This part 3 of my 6 part series on the EditingContext.
EditingContext is used by our primary hosting application, Visual Studio, to provide concrete implementations of certain services. The example that we will talk about here is the IExpressionEditorService. Now, one thing that we would have really liked to have done in vs2010 is to provide a way to use the intellisense enabled VB editor that you see within VS inside a rehosted app. For various reasons, we were not able to ship with that dependency in the .NET framework. However, we needed a mechanism for our primary host to have the intellisense experience (and similarly, you could build an experience, or maybe we’ll ship one in the future for rehosted apps).
Let’s look at the design of IExpressionEditorService:
Inside the ExpressionTextBox control, when the control needs to render the editor, it has code that looks like the following (note, if it can’t find an instance, it skips and just uses a plain old text box):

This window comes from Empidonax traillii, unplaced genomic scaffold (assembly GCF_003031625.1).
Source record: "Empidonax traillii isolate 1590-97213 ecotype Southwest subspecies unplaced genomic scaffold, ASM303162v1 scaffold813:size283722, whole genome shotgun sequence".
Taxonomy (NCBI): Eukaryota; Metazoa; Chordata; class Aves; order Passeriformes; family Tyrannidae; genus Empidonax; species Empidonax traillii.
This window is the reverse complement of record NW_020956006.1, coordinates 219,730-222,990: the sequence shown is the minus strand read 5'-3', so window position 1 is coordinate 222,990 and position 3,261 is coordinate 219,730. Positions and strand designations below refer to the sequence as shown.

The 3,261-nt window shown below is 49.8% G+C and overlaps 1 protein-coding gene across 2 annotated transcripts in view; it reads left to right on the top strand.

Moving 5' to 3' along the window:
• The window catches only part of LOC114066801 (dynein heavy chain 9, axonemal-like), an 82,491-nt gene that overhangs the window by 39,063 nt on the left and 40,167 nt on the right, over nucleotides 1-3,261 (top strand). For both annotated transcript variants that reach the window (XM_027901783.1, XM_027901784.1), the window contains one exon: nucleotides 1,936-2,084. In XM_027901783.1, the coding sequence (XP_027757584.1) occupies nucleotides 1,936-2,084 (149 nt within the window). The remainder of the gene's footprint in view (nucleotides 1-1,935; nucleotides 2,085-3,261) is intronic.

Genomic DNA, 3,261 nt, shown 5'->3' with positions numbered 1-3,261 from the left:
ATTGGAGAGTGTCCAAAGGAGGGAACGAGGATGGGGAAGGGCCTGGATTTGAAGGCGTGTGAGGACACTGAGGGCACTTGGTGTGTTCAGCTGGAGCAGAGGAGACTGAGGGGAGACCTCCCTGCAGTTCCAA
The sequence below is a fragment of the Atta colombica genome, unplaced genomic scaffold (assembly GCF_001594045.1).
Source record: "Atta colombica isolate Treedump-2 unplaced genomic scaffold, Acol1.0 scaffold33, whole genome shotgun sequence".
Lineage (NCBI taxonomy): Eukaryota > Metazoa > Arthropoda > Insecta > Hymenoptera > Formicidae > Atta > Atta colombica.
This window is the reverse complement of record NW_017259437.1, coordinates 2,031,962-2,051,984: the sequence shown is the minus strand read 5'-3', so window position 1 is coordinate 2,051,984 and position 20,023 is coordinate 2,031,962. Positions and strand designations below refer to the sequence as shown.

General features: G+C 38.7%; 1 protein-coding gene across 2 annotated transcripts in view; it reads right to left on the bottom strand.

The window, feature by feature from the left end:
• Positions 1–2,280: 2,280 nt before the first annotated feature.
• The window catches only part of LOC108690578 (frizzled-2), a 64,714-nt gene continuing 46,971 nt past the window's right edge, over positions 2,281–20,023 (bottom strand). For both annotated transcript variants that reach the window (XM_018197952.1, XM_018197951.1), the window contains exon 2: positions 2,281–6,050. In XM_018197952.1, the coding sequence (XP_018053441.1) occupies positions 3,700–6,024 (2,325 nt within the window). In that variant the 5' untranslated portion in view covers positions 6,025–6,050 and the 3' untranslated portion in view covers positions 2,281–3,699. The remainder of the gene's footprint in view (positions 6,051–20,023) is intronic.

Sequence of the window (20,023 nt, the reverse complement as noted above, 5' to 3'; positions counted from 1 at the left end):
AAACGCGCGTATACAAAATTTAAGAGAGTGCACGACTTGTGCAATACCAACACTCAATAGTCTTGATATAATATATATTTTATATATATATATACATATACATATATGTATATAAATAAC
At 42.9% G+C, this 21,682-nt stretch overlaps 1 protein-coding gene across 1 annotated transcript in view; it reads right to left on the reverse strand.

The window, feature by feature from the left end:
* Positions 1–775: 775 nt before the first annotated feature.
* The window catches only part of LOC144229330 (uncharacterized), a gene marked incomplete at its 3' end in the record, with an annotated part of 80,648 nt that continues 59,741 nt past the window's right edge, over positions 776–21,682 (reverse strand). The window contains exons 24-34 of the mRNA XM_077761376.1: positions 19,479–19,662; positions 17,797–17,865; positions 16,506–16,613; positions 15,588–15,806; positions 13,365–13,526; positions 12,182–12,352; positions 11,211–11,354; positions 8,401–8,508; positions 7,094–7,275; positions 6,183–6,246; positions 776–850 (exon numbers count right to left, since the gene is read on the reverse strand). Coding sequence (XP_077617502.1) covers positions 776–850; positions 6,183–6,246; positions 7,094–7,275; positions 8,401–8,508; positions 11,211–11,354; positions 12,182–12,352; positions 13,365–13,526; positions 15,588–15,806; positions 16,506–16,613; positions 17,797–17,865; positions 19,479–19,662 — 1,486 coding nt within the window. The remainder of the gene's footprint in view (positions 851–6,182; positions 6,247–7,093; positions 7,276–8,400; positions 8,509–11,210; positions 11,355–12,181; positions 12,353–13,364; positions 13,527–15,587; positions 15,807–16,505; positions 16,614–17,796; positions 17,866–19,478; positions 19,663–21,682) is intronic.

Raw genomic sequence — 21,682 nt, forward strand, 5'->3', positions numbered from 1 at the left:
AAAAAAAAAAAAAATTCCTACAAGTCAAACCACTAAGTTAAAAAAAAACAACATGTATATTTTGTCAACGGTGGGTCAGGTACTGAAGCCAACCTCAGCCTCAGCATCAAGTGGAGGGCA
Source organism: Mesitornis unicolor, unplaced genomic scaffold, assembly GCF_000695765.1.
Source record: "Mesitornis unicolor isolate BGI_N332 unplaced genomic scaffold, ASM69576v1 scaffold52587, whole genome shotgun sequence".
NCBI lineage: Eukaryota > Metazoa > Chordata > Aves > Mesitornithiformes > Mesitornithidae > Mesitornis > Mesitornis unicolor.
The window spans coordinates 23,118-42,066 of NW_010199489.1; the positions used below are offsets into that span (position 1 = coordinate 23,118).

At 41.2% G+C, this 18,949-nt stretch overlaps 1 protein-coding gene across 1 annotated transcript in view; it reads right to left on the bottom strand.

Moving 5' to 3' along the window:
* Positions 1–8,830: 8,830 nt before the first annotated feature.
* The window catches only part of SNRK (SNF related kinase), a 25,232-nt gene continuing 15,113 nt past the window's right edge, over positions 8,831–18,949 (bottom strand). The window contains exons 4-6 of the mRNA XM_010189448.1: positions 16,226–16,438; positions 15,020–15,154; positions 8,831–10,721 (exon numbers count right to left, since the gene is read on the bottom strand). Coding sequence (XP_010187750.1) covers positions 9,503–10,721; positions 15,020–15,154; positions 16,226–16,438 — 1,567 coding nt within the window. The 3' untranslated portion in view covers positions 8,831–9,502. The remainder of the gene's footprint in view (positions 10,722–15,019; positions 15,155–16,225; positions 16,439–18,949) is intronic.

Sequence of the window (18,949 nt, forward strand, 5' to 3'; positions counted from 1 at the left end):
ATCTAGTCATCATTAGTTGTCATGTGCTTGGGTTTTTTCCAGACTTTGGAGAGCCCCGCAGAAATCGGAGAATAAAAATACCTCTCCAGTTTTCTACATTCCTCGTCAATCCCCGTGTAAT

if (this.Context.Services.GetService<IExpressionEditorService>() != null)
Using the following overload of CreateExpressionEditor:
Now, what happens is that inside the code that we ship in the Microsoft.VisualStudio.Activities.Addin.dll, there is both a concrete implementation of this type, as well as the code which will publish an instance of this to the editing context. Remember, this is the same thing that you can do in your app for a these host provided services. In a subsequent post, I will get into more details of what are the ones that the designer has built in (like IExpressionEditorService).